While some male riders complained about not being informed of the rule changes – despite receiving an email from Matteo Trentin, their representative in the UCI Safety Commission – the women’s peloton had no idea it was coming as there was nobody representing them.

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“We were not asked, we were not at the table, there were no decisions made. We just read it in the press,” Majerus told VeloNews. “We knew it was maybe a good thing to push for someone in the women’s peloton to be able to sit at that table. I think the CPA (Cyclistes Professionnels Associés – the riders’ union) and the TCA (The Cyclists’ Alliance), and everyone involved kind of understood that too.

“If you don’t have a chance to try then it is always hard to accept decisions that you don’t feel are right.”

The pushing worked and the UCI agreed that a female rider should be part of its safety commission. New teammate Ashleigh Moolman-Pasio recommended Majerus as a candidate for the commission, and she was duly accepted.

A professional with 14 years of experience in the bunch, Majerus has plenty of insight as to what is needed to make racing safer. After being overlooked at the start of the season, she wants to make sure that the women’s peloton has its voice heard just as loudly as the men.

After all, it’s all cycling.

“Maybe it’s my way of paying it back and trying to make it a better sport. That’s pretty ambitious, but I’m here to make sure it is represented,” said Majerus. “In the end, it’s not just women’s cycling and men’s cycling, it’s just cycling. We are all athletes we do the dame sport, and we invest the same time and energy into it.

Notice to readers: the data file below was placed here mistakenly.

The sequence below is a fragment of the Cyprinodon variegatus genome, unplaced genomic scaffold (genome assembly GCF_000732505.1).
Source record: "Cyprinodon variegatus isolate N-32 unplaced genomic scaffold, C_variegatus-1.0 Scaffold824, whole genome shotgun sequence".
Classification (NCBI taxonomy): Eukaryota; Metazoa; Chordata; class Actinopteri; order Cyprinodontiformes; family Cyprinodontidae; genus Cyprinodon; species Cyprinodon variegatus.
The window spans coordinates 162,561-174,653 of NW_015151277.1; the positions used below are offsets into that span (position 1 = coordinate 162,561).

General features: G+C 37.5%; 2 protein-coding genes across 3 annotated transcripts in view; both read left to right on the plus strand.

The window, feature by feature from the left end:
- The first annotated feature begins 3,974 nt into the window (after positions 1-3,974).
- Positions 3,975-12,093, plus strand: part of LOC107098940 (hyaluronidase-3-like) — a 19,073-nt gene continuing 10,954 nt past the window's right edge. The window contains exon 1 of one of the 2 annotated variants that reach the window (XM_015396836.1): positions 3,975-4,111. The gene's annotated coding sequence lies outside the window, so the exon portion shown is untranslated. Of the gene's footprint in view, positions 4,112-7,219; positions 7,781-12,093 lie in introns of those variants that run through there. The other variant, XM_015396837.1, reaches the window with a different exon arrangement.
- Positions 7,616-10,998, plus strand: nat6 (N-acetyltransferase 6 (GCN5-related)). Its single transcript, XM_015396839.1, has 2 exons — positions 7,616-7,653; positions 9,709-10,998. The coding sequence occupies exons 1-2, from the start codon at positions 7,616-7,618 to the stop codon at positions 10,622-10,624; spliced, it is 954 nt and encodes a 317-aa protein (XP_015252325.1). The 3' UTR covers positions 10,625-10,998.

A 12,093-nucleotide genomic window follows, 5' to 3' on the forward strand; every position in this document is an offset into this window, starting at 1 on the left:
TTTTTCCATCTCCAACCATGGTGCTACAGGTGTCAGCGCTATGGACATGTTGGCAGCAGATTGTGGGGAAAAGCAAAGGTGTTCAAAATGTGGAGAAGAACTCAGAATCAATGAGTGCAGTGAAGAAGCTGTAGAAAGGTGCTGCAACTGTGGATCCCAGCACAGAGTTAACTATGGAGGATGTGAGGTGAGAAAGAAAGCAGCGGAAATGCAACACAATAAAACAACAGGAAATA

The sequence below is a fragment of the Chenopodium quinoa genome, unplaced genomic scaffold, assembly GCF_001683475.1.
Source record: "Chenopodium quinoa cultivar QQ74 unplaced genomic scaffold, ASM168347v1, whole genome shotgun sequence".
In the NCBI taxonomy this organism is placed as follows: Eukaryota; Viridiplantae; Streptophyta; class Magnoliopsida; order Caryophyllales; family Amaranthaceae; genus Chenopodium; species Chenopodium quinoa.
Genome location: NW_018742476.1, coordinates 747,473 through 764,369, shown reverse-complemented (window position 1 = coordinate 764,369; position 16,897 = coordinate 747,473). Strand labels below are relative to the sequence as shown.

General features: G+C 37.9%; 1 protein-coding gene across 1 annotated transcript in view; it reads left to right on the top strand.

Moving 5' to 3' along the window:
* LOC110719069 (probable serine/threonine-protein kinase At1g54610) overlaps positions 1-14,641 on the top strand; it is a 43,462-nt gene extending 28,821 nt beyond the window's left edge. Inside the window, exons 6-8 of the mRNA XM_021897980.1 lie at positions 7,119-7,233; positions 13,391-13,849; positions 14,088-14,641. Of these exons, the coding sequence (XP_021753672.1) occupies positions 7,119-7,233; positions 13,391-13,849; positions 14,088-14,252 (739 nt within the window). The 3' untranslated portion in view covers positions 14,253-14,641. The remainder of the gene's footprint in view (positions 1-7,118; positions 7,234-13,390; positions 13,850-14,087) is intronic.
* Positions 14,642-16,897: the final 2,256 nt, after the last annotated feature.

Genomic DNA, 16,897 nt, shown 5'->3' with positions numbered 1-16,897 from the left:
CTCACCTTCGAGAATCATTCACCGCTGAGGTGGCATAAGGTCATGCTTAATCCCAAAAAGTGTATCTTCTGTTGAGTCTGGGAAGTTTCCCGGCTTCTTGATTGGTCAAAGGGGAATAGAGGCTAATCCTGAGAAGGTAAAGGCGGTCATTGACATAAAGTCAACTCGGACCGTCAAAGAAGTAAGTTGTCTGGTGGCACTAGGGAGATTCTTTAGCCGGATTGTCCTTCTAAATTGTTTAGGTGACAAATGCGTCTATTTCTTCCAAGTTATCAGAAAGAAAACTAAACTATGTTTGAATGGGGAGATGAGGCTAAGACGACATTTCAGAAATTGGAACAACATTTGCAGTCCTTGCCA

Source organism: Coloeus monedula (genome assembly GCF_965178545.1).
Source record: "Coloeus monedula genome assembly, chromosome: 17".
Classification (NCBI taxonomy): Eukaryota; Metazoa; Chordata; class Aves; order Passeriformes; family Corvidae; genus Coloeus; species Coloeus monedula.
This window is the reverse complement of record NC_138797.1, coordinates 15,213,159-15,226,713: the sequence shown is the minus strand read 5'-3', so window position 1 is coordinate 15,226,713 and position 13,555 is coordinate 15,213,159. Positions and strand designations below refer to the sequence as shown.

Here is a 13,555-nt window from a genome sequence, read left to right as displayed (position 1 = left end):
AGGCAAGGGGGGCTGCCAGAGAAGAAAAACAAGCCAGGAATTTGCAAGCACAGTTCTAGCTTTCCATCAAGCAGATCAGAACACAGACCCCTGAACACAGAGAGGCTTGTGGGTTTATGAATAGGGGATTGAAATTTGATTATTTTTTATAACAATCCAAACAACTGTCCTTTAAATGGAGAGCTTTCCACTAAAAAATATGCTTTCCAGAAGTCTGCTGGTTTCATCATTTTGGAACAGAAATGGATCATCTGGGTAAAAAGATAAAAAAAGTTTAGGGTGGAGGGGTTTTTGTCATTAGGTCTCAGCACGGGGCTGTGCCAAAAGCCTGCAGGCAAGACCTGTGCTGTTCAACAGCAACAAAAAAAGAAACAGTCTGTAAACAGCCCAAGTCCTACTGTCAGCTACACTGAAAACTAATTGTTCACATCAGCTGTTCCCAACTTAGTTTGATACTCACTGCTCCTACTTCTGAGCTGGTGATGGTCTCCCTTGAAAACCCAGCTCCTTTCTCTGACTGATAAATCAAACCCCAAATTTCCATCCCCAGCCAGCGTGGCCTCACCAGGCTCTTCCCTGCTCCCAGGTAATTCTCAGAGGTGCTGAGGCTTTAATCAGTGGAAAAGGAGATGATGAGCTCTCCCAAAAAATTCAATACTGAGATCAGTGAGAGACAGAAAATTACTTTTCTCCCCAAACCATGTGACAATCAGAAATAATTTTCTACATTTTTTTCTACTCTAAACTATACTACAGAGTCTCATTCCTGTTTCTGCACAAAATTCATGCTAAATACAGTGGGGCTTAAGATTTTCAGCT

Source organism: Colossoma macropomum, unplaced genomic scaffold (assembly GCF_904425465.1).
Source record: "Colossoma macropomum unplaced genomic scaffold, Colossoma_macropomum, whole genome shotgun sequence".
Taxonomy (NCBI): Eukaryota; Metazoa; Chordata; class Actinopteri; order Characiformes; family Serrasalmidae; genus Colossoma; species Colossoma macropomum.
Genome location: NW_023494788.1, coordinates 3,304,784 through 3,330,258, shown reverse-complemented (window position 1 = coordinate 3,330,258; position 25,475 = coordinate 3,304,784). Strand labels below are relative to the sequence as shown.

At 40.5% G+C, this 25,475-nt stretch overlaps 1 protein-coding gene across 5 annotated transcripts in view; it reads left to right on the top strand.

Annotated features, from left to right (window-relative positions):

“In the end, our security, and safety is worth as much as the men’s. It’s only natural that we should be listened to and have a place on the table.”

Not here to make a revolution

Majerus may have strong thoughts and opinions on what she thinks is right for women’s cycling but accepts that not everyone will agree with her. She is fairly level-headed about what she will be able to achieve with her new role, and she isn’t setting out to overhaul what is already there.

“I seriously believe that the person at the table will not make a revolution at the UCI,” Majerus told VeloNews. “I think that 99 percent of the things that we are going to say or ask for will not pass and they will not change because they are protecting what they have been building up for years but it’s worth it for the one percent we can change. I will try to do it by being realistic about our chances to succeed. I know that mostly they will say no but at least we said it.”

The first three months of Majerus’ appointment to the commission have been relatively quiet. She’s in regular contact with the UCI, the two riders’ unions, and the riders themselves, but only a few minor issues have cropped up thus far. That’s fine by Majerus, as less work means there are fewer problems.